But first, kudos. I am grateful to Vidar Løvbrekke Sømme. On his zbz5.net blog, he posted an article called Bending Vb6 in the functional direction. In that article, he gives his take on method chaining. What follows is my take on the subject.
Having found a way to get VB6 running without emulation in 64bit Windows 10, I've been encouraged to get back into it and revisit some of my older projects.
thiskeyword. The VB6 equivalent keyword is
The challenge is to create a mechanism which allows something like Vidar's
concatenated = List.From(originalCollection).SelectProperty("Property").Concat(",")What I've done doesn't use Map or Reduce (I have implemented those but differently and I'll deal with both in a subsequent post.)
First, launch the VB6 IDE, create a new project and remove the default form. Next create a class and call it SelectorObject. In the code editor for the class enter class variables, viz
Dim cWorking As Collection Dim dWorking As Dictionary Dim aWorking() As Variant Dim iWorking As Integer Dim cOriginal As Collection Dim dOriginal As Dictionary Dim aOriginal() As Variant Dim sPattern As String Dim bPatternDefined As Boolean Dim oScript As ScriptControl Private Enum FROMS FromCollection = 1 FromDictionary = 2 FromArray = 3 Fromstring = 4 End Enum Dim source As FROMSThe above is out of my own project so there's extra stuff in there that goes beyond Vidar's original. Ultimately I'd like to be able to hand a Collection, Dictionary, Array or String to the class and be able to pull out of it a Collection, Dictionary, Array or String. The code you'll see is part way to realising that.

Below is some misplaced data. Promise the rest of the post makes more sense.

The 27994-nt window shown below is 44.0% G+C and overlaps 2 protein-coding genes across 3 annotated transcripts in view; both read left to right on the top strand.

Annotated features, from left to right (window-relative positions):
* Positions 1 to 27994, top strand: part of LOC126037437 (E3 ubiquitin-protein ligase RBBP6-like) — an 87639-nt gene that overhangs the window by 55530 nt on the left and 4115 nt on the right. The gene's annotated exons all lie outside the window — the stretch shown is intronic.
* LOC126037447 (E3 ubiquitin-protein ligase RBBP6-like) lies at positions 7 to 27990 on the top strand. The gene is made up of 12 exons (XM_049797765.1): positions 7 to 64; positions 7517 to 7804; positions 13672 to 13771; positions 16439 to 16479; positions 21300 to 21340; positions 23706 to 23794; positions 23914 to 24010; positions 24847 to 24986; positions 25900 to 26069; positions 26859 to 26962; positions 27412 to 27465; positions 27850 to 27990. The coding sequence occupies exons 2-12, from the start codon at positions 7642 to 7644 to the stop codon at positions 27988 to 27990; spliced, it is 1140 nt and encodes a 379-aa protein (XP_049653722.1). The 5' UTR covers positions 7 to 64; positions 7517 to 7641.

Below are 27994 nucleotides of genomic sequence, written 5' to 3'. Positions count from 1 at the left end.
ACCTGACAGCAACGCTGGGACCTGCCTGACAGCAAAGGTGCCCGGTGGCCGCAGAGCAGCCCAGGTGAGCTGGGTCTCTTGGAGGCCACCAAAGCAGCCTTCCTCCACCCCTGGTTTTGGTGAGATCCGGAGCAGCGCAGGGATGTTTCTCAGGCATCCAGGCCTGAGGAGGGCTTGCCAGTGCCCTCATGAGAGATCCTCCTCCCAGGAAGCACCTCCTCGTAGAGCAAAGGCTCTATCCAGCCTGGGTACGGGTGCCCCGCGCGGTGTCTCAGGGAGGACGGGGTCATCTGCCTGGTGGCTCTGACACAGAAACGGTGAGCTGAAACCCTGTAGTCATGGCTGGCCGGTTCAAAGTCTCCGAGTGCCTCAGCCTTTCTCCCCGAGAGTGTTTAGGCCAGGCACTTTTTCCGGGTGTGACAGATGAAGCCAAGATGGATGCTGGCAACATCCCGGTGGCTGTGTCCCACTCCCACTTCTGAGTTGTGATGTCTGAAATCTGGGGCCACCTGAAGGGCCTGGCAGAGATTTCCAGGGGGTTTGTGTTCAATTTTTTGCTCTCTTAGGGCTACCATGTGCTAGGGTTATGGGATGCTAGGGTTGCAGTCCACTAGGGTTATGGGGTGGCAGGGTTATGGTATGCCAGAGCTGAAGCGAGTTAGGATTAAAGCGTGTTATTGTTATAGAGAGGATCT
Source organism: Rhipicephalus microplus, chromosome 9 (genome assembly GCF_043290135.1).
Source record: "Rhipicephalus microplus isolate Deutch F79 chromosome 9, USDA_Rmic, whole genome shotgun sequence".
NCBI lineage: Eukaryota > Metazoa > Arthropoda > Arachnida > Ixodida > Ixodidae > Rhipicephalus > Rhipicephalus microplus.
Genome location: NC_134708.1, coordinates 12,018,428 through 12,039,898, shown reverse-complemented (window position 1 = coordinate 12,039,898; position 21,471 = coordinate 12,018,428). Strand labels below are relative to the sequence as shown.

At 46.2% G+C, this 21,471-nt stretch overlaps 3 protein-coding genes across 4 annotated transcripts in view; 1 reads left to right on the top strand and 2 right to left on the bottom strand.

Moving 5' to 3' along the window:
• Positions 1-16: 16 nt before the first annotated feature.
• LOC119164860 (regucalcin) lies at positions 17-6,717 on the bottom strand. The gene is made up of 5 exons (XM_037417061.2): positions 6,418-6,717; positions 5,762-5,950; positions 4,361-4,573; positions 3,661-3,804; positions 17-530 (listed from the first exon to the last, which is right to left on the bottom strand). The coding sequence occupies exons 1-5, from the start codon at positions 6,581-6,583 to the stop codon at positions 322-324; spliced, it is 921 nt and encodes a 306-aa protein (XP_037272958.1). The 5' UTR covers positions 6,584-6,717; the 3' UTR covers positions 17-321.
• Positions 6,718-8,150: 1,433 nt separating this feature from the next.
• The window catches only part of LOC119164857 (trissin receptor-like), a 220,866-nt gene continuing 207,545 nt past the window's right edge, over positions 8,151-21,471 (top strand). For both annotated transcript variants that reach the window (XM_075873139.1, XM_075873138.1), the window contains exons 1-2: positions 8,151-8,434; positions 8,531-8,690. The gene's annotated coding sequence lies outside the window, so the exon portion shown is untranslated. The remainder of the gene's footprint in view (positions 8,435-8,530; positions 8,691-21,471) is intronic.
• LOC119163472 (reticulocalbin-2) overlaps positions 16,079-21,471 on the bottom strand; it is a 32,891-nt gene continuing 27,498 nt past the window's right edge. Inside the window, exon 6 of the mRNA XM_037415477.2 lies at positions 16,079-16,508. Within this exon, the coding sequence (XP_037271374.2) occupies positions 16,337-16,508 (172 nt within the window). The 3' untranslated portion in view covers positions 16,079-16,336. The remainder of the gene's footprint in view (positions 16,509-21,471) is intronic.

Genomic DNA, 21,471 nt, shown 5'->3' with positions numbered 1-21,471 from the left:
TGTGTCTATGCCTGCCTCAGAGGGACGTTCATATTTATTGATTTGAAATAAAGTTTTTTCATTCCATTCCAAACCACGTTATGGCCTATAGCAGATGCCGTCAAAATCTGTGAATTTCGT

Notice also the
Dim oScript As ScriptControl. To make an element selection mechanism, I'm calling in the MSScript OCX object (as a Project Reference).
Next comes the class initialisation
Private Sub Class_Initialize() Set cWorking = New Collection Set dWorking = New Dictionary sPattern = vbNullString bPatternDefined = False iWorking = -1 Set oScript = New ScriptControl oScript.Language = "VBScript" oScript.UseSafeSubset = True End SubNext the first public function
Selectingwhich will introduce the selection statement. I'd love to be able to use
Select, but that's a VB6 reserved word. Notice the use of the
Mekeyword. Because it's an object, it has to be assigned to the function name (as a return value) using
Public Function Selecting() As SelectorObject Set Selecting = Me End FunctionNext the
Frompublic function. This ascertains the type of the incoming variable and assigns it to a relevant worker object. An enum takes care of letting the class know what was passed in.
Public Function From(c As Variant) As SelectorObject If TypeName(c) = "Collection" Then Set cOriginal = c source = FromCollection ElseIf TypeName(c) = "Dictionary" Then Set dOriginal = c source = FromDictionary Else If VarType(c) = vbArray Then aOriginal = c source = FromArray Else aOriginal = Split(c, "") source = Fromstring End If End If Set From = Me End FunctionNext comes the
Wherefunction. Rather that doing any further processing, the
Wheresimply accepts the 'where' text (a script fragment for MSScript to use later) and a flag to say we have it is set.
Public Function Where(pattern As String) As SelectorObject sPattern = pattern bPatternDefined = True Set Where = Me End FunctionNext a helper function which puts double quotes around strings and leaves other data types undecorated. This exists because the current element in the Collection/Dictionary/Array/String is assigned to a VBScript variable before the
Wherescript is evaluated. Being a VBScript assignment statement, double quotes need to be around strings. At this point there is no special handling for booleans and dates etc.
Private Function WrapData(data As Variant) As String If VarType(data) = vbString Then WrapData = Chr$(34) & data & Chr$(34) Else WrapData = CStr(data) End If End FunctionFinally, one of the three output routines. This is where all the hard work is done. Notice that these functions don't specify
SelectorObjectas the return type. In this first case, a Collection is returned. The Dictionary output routine has not been written.